“They started a lot of rumors about the women,” Bachman said. “Some nasty rumors. They pulled pranks on the women, put dead rats in the woman’s mailboxes, and threw things in the women’s room, like cold food that they’d had in the fridge in the middle of the night. They’d throw food into their rooms; they called them midnight raids, a lot of hatred and vitriol just directed at the woman when they didn’t even know us.”

That was not to say the academy did not have its positive moments, although it depends on each woman. Some still cannot return to the academy because of the trauma.

For Stefanie Goebel, it was a positive experience that allowed her to go to college. And it helped her to get out of a small Texas town.

But she, too, faced the vitriol the men spat toward the women. She felt unwanted during her first two years at the academy.

Goebel also said she got more demerits than the men around her. The women were different, which meant they stood out. Standing out meant more scrutiny.

Sometimes, men would turn their backs to the women, a silent sign they were not accepted. Members of the classes above them made it, so men did not defend their female classmates, she said.

“So, definitely, there was an air, definitely those first couple of years of just feeling unwanted, not belonging,” Goebel said. “Sometimes, it was hostile. A lot of times, it was more mundane, people … just making fun of you.”

The Herndon Climb, signifying the end of plebe year, could be particularly horrifying. Some women tried to climb up and were pulled down. Others were sexually assaulted, the women said.

That year, there were shirts with NGOH on them, which stood for No Girls on Herndon, Bachman said.

The older midshipmen also tried to make the Class of 1980 men feel weaker because women were in their class. For a while, the Class of 1979 had a banner and other material with LCWB — last class with balls — on it, Gordon said.

Some men have reflected on their experience and apologized for how they treated the first class. One of Gordon’s classmates came up to her at a reunion to say sorry for his treatment.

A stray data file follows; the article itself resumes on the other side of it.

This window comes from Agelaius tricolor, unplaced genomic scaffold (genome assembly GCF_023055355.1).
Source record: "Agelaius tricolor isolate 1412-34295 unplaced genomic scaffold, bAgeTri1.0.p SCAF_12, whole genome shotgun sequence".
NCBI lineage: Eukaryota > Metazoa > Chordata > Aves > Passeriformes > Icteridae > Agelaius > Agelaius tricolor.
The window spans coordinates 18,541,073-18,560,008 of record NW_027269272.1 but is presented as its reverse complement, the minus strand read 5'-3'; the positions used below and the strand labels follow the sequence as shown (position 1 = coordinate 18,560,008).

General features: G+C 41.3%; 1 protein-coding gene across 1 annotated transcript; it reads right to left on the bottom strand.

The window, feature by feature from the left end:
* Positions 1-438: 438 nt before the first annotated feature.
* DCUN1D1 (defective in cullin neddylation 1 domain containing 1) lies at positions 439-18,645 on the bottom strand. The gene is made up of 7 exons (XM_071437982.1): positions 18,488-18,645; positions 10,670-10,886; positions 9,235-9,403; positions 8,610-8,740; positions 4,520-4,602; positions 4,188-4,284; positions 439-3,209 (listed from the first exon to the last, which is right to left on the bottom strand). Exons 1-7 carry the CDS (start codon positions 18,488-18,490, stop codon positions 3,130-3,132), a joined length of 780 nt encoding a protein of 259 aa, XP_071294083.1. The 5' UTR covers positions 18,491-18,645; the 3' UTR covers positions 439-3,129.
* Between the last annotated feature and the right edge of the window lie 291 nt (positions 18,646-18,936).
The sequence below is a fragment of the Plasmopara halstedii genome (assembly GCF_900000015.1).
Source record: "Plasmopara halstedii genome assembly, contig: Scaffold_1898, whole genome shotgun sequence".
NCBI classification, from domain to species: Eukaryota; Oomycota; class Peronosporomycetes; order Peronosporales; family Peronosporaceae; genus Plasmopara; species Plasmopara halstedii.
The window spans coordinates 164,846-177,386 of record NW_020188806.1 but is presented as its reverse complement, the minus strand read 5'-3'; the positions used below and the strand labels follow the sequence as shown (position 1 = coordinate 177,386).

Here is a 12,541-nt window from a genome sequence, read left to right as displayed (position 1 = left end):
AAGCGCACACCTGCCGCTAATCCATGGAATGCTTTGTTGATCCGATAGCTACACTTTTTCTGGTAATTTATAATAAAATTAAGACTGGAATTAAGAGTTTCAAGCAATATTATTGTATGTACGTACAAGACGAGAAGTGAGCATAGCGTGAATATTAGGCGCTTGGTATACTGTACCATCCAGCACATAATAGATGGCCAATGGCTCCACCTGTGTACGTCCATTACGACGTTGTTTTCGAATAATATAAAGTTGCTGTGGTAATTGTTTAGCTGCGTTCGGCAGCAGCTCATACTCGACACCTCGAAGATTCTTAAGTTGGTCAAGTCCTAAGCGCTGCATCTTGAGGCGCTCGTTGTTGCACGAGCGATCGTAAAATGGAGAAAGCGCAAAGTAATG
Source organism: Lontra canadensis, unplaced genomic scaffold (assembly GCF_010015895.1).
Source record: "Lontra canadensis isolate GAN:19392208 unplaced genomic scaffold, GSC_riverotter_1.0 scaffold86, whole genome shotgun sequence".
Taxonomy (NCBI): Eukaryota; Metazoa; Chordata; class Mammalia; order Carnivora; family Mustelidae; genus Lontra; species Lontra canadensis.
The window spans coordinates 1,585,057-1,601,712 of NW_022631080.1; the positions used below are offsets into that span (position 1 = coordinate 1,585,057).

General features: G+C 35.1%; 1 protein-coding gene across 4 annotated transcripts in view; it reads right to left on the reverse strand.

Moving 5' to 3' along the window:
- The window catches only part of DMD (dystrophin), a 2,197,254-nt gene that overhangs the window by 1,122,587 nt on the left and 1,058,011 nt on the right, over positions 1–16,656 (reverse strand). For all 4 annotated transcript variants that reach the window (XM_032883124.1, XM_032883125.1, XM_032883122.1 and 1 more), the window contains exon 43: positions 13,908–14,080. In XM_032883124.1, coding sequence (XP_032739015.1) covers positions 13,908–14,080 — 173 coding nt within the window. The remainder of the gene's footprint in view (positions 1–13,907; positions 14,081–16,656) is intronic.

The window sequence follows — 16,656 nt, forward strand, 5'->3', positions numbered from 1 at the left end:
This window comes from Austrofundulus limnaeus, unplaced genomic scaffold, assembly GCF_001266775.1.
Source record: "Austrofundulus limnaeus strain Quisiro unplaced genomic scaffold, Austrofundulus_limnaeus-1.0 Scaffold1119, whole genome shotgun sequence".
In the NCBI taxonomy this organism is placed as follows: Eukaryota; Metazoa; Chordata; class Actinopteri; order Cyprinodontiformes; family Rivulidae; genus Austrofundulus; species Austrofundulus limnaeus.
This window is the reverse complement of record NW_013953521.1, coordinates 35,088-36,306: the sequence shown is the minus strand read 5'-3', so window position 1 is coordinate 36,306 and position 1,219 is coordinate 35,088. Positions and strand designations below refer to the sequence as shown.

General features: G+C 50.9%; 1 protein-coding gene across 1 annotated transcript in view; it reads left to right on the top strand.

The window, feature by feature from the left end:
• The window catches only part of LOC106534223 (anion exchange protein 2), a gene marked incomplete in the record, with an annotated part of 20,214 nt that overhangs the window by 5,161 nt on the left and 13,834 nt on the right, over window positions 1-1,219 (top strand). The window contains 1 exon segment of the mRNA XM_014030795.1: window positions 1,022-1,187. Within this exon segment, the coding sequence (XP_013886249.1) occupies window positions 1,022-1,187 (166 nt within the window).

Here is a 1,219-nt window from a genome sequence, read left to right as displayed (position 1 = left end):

“And we’ve had several guys say the same thing,” she said. “’I didn’t treat you very well. I wasn’t very nice to you. And now I have a daughter there, and I see things differently.’ And so it took a long time, I think, for our class to kind of come together.”

For the women, there were not many chances to bond during their time at the academy. They were separated into different companies, and they were not allowed to be together.

And they were in survival mode, Disher said, which meant staying away from their female classmates and trying to be part of the boys club.

Even if they did not realize it at the time, the women carried a lot of pressure on their shoulders. They were the first. They had to open the doors for the 43 years — and more — of women to come.

They’ve seen the change now, even if it has come slowly, and not just for women, Goebel said. She hopes the academy continues to change, but that it also teaches its history of how it treated midshipmen who were considered minorities, whether it be women, midshipmen of color or LGBTQ midshipmen.

“Things are so much better now, obviously, which brings me great joy, great joy,” she said. “In fact, nothing brings me more joy than to be on the Yard. And see female midshipmen walking with male midshipmen who are clearly their friends and seeing how incredibly well they’re integrated now and the amazing things they’re doing while they’re mids and upon graduation, and it’s just fabulous. so wonderful.”

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© 2020 The Capital